Parallel measurement of dynamic changes in translation rates in individuals cells [electronic resource] : translational control in cell cycle
- Han, Kyuho.
- Physical description
- 1 online resource.
- Meyer, Tobias, primary advisor.
- Elias, Joshua, advisor.
- Ferrell, James Ellsworth, advisor.
- Sarnow, P. (Peter), advisor.
- Stanford University. Department of Chemical and Systems Biology.
- The concentration of proteins is regulated by signaling mechanisms that change mRNA levels, the rate of protein degradation or the rate of protein translation. In mammalian cells, overall protein abundance is predominantly controlled at the level of translation; therefore, understanding the translational control is crucial to understand the regulation of protein abundance, a fundamental building block of life. Translational control in metazoan is often very rapid and dynamic process: upon numerous signaling inputs such as nutrients, growth factors, and various stresses, cells quickly convey these signals through downstream signaling pathways to modulate mRNA translation either in sequence specific or nonspecific manner. Nevertheless, it has been challenging to directly monitor mRNA translation in living cells due to the lack of proper methods. In this thesis, we developed a reporter system to measure real-time changes of translation rates in individual cells by conjugating translation translational regulatory motifs to sequence encoding a fluorescent protein and a controllable destabilization domain. Application of the method showed that individual cells undergo marked fluctuations in the translation rate of mRNAs with 5' terminal oligopyrimidine (TOP) motifs that regulate the synthesis of ribosomal proteins. Furthermore, we show that small and medium reductions in amino acid levels signal through different mTOR complex 1 (mTORC1)-mediated non-4EBP and 4EBP signaling pathways, respectively, while large reductions caused an eIF2A-mediated suppression of general translation. We also investigated cell-cycle dependent translational control of TOP mRNAs using our translation reporter system in combination with live cell-cycle reporter. Cells were first aligned by cell-cycle transition points either between G0 and G1 or between G1 and S using Geminin and CDK sensors respectively and relative changes of TOP mRNA translation across the transition points were measured. This study not only showed that TOP mRNA translation were up-regulated during G1, but also showed that the TOP translation peaked in early S phase and decreased toward the late cell cycle phase. Given that TOP mRNA translation directly controls the synthesis of ribosomes and translation machineries, our finding suggested the important regulatory mechanism of cell-size control during cell-cycle progression. In summary, we developed the real-time translation reporter working at the single-cell levels, and have revealed a number of novel translational behaviors, including the fluctuation in the translation rate of TOP mRNA and the possible regulatory mechanism of cell-size control through the up-regulation of TOP mRNA translation.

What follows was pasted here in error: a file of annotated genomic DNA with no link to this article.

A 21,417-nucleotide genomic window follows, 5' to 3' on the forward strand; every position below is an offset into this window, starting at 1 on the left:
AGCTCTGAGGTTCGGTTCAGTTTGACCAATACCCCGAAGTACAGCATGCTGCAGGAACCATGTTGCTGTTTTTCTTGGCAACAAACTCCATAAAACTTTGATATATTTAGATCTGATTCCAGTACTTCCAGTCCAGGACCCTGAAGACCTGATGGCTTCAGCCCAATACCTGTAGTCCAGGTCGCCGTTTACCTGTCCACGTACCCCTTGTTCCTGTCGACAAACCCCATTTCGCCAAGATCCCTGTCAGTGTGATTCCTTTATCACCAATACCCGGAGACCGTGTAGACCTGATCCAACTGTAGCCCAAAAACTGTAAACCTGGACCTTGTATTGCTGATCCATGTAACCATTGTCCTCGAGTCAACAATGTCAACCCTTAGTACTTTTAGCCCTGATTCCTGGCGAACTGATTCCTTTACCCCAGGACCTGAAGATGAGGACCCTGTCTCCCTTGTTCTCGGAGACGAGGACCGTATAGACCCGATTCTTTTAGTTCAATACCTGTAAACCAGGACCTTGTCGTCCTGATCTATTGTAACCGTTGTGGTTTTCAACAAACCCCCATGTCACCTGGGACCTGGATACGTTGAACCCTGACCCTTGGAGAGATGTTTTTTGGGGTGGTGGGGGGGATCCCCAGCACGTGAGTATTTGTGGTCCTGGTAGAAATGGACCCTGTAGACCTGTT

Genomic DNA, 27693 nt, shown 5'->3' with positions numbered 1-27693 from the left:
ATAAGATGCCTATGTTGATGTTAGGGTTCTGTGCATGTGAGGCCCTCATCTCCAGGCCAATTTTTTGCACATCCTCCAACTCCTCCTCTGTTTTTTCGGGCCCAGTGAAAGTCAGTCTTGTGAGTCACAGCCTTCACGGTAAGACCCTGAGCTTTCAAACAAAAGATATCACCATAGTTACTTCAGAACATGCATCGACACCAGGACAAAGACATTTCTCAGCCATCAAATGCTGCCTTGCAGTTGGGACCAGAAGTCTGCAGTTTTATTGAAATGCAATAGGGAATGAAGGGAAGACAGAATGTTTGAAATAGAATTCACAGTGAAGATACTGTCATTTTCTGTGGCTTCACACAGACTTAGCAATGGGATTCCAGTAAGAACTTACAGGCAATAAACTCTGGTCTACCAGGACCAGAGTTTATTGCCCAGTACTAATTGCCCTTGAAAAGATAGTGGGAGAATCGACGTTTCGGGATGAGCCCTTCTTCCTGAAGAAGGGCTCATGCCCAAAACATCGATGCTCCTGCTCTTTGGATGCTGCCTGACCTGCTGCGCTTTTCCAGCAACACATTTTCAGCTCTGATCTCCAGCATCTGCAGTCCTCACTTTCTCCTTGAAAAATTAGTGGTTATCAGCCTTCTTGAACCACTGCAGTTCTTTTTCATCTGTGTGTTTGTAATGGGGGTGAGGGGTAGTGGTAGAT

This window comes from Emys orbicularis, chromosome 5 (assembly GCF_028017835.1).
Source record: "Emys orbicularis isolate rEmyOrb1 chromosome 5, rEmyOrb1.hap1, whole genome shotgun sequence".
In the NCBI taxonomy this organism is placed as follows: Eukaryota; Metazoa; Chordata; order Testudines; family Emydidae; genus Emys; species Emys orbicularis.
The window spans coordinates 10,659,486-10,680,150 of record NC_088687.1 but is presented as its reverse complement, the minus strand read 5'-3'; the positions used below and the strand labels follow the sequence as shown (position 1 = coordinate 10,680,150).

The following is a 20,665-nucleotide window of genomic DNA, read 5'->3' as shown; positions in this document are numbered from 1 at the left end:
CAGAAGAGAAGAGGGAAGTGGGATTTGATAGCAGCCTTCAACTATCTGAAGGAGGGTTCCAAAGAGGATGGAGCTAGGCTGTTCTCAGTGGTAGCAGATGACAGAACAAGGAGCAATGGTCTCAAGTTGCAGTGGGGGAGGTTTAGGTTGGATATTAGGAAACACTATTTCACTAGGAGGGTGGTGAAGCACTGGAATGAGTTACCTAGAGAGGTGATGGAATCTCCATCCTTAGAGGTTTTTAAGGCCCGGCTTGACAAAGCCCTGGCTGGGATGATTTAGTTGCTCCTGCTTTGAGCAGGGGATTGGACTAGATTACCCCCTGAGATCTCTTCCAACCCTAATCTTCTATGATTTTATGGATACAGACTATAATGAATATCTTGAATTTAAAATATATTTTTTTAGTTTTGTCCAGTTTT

- Publication date
- Kyuho Han.
- Submitted to the Department of Chemical and Systems Biology.
- Ph.D. Stanford University 2014